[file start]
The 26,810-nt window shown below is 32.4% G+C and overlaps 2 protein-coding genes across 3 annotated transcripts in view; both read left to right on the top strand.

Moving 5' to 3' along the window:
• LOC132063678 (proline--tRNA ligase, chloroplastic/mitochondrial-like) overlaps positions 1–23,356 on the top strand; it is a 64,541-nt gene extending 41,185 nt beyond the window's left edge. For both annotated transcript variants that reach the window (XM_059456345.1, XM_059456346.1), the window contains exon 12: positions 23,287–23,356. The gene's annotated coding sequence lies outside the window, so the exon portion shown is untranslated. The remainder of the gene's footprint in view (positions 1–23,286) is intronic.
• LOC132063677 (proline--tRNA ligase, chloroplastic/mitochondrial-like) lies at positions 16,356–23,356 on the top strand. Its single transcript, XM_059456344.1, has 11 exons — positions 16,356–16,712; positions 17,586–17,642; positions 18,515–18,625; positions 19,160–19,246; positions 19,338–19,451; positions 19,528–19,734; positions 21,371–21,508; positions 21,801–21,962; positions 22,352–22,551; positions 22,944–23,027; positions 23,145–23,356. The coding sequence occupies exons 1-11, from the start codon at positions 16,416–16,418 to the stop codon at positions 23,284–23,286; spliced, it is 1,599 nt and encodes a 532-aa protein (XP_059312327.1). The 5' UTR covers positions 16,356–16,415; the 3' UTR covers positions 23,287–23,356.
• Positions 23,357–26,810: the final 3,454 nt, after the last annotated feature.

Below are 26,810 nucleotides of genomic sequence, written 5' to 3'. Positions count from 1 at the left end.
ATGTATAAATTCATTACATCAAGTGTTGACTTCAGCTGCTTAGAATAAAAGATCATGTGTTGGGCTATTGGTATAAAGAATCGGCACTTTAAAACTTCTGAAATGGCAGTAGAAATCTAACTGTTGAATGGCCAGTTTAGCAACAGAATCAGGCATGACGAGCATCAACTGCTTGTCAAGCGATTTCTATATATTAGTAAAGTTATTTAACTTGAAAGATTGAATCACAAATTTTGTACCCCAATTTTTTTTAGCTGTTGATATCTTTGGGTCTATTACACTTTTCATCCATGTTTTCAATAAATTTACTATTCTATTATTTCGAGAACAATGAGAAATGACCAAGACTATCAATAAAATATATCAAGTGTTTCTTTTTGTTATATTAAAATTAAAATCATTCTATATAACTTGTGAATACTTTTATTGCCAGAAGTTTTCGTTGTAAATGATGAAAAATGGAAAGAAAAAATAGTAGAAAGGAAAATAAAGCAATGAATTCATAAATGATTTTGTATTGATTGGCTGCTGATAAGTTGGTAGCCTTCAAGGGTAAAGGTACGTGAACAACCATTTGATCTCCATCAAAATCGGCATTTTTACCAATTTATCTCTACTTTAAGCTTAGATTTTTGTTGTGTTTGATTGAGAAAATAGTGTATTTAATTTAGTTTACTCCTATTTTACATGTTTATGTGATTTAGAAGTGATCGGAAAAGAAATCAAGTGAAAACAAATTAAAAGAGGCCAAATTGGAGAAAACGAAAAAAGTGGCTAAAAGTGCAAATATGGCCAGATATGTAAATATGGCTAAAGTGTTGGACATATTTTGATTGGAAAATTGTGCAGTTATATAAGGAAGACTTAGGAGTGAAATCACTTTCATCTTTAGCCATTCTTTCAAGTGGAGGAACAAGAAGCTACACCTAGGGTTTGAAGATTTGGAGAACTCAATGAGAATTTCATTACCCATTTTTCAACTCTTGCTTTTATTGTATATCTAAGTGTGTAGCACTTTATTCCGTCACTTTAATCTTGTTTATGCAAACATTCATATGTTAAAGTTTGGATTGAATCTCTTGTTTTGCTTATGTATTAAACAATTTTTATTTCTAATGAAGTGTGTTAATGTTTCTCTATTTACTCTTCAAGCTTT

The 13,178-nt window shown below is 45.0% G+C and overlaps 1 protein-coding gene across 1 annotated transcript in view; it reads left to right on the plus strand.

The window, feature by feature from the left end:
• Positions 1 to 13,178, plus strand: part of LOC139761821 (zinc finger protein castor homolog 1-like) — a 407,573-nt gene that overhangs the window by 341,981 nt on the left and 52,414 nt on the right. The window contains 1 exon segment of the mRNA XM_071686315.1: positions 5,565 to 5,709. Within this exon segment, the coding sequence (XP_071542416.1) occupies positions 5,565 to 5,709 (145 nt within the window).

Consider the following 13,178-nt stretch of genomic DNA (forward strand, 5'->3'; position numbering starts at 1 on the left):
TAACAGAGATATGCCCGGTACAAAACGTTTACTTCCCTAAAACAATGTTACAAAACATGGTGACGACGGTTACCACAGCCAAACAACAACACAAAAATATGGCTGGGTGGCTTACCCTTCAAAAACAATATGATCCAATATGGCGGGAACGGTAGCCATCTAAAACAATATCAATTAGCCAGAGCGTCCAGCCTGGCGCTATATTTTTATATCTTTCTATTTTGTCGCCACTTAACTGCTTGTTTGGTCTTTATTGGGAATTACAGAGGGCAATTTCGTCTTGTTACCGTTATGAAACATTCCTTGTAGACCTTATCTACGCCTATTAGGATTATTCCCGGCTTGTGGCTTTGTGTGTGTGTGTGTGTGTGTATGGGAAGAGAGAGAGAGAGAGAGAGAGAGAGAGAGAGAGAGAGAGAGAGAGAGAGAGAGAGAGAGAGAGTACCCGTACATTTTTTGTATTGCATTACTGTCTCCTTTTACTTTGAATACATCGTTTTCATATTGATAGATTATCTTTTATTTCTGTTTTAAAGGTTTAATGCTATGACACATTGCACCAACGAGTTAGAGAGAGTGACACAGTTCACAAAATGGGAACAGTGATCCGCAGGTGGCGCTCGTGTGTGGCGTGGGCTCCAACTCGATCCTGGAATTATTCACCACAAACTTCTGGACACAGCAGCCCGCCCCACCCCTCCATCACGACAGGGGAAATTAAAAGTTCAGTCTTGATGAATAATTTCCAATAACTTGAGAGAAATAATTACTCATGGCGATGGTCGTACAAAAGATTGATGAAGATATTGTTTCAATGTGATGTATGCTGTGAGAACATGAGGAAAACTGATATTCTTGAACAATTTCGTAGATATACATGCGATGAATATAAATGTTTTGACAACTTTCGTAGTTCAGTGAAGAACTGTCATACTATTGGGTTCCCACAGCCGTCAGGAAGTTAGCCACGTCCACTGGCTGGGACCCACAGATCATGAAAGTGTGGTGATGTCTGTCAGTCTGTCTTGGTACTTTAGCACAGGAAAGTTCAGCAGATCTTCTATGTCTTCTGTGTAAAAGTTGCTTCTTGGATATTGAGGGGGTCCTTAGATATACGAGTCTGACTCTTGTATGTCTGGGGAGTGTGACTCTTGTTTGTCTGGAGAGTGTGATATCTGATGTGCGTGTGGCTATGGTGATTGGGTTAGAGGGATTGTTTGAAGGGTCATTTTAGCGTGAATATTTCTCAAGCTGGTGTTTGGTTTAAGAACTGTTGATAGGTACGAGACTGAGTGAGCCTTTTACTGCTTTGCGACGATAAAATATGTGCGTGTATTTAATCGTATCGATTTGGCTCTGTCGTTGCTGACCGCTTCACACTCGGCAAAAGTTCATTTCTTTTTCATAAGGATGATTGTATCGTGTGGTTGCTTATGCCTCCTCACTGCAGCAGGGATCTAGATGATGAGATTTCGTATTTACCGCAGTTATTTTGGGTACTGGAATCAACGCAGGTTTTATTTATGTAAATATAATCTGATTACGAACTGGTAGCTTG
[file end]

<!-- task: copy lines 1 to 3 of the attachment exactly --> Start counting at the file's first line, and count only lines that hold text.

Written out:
The 26,810-nt window shown below is 32.4% G+C and overlaps 2 protein-coding genes across 3 annotated transcripts in view; both read left to right on the top strand.

Moving 5' to 3' along the window:
• LOC132063678 (proline--tRNA ligase, chloroplastic/mitochondrial-like) overlaps positions 1–23,356 on the top strand; it is a 64,541-nt gene extending 41,185 nt beyond the window's left edge. For both annotated transcript variants that reach the window (XM_059456345.1, XM_059456346.1), the window contains exon 12: positions 23,287–23,356. The gene's annotated coding sequence lies outside the window, so the exon portion shown is untranslated. The remainder of the gene's footprint in view (positions 1–23,286) is intronic.